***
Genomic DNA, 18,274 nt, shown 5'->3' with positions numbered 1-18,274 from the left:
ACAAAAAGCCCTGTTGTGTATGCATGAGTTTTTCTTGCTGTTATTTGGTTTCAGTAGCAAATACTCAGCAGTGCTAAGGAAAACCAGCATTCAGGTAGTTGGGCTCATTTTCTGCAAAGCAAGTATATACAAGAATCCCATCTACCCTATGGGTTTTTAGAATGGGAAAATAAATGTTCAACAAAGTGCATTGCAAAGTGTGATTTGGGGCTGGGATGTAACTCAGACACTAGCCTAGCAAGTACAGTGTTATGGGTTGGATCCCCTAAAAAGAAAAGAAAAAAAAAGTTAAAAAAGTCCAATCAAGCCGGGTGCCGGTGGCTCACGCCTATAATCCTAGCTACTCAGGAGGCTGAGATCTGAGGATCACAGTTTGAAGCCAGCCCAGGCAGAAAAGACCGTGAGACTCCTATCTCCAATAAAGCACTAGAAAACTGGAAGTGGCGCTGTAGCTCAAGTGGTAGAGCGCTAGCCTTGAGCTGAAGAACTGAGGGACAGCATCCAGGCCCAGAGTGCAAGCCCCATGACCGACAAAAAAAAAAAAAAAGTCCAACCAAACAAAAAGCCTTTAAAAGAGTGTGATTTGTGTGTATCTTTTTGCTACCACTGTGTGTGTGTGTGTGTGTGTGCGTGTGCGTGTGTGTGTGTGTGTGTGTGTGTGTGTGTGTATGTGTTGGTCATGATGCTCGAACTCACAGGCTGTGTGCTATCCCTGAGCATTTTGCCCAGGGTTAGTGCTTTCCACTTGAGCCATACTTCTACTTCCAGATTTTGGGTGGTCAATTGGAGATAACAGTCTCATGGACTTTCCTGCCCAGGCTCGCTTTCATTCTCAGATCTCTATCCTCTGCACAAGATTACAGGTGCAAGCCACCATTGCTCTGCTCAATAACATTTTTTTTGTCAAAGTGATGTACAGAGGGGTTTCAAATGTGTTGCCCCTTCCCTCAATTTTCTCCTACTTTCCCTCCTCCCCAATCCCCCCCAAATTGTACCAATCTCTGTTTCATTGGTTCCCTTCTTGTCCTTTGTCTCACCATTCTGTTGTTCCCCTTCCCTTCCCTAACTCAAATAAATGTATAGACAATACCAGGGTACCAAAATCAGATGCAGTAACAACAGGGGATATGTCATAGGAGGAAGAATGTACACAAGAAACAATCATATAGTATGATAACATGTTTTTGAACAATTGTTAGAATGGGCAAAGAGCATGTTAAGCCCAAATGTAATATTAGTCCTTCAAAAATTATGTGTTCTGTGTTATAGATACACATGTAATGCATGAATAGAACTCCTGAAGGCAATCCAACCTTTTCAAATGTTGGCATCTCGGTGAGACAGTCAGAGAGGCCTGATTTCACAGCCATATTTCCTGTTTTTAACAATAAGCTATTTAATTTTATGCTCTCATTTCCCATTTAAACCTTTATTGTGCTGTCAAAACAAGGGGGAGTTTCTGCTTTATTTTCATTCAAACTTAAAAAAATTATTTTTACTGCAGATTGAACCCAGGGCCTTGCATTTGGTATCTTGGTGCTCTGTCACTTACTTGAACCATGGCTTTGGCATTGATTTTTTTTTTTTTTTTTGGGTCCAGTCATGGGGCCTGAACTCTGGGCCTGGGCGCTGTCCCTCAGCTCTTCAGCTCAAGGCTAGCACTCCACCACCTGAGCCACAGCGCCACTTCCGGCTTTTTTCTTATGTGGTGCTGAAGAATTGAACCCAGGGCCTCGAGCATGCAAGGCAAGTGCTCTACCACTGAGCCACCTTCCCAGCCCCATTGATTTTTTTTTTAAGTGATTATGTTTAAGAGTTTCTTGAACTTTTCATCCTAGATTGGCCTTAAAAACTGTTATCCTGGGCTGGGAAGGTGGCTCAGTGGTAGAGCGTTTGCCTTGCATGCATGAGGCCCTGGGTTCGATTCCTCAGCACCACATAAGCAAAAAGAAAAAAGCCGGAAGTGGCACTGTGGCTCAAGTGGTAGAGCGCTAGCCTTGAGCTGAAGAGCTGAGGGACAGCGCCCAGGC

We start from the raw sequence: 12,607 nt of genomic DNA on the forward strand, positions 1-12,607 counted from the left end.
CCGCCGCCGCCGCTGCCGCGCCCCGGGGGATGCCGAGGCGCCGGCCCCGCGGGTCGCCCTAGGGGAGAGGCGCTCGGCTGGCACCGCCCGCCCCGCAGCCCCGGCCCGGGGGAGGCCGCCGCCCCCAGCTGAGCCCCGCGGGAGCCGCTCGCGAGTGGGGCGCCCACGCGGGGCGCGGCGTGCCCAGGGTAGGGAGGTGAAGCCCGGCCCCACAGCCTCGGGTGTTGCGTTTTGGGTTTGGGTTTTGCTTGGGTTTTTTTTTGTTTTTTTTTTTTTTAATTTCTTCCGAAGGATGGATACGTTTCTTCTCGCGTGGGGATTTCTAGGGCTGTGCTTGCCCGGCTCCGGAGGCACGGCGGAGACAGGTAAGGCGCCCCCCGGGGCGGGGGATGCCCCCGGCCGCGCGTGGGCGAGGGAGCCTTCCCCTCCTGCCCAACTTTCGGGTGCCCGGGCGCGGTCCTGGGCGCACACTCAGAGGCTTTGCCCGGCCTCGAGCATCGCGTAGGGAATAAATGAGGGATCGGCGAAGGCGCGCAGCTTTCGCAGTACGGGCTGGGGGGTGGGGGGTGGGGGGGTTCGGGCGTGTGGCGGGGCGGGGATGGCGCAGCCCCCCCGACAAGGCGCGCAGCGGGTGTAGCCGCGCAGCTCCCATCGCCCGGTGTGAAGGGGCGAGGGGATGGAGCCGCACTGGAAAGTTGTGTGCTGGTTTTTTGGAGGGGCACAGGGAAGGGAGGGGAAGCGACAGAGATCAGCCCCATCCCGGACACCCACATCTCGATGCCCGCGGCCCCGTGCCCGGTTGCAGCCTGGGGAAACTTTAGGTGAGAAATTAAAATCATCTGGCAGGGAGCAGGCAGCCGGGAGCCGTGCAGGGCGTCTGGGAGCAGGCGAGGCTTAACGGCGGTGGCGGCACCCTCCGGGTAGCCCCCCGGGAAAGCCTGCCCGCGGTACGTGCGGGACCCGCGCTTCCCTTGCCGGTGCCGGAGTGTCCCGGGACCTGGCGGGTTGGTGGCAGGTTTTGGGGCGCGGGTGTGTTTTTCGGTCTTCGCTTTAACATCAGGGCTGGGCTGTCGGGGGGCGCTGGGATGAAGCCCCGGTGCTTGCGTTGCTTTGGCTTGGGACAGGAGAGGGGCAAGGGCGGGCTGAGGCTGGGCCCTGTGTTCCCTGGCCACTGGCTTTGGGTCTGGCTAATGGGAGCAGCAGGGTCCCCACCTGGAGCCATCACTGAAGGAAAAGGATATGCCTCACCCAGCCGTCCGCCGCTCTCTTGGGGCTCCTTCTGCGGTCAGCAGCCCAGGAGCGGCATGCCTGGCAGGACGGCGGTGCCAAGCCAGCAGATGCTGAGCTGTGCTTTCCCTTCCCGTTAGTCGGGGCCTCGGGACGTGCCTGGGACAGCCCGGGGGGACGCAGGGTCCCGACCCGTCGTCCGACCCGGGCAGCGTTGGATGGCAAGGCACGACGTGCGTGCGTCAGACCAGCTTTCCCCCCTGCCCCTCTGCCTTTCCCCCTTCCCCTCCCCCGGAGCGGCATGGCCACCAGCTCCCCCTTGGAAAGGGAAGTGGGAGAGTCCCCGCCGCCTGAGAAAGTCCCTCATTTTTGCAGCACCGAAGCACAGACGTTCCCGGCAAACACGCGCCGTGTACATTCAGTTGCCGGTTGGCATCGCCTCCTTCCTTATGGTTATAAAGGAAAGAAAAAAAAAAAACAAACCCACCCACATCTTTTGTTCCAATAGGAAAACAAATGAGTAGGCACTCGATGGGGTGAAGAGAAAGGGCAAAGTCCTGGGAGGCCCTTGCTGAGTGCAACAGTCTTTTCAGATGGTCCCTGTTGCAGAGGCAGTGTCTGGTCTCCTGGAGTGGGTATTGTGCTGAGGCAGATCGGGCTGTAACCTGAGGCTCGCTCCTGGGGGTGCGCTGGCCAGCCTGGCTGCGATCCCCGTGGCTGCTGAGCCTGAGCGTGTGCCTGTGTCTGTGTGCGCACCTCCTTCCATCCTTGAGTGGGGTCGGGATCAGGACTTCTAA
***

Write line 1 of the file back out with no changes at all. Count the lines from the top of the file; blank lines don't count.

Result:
Genomic DNA, 18,274 nt, shown 5'->3' with positions numbered 1-18,274 from the left: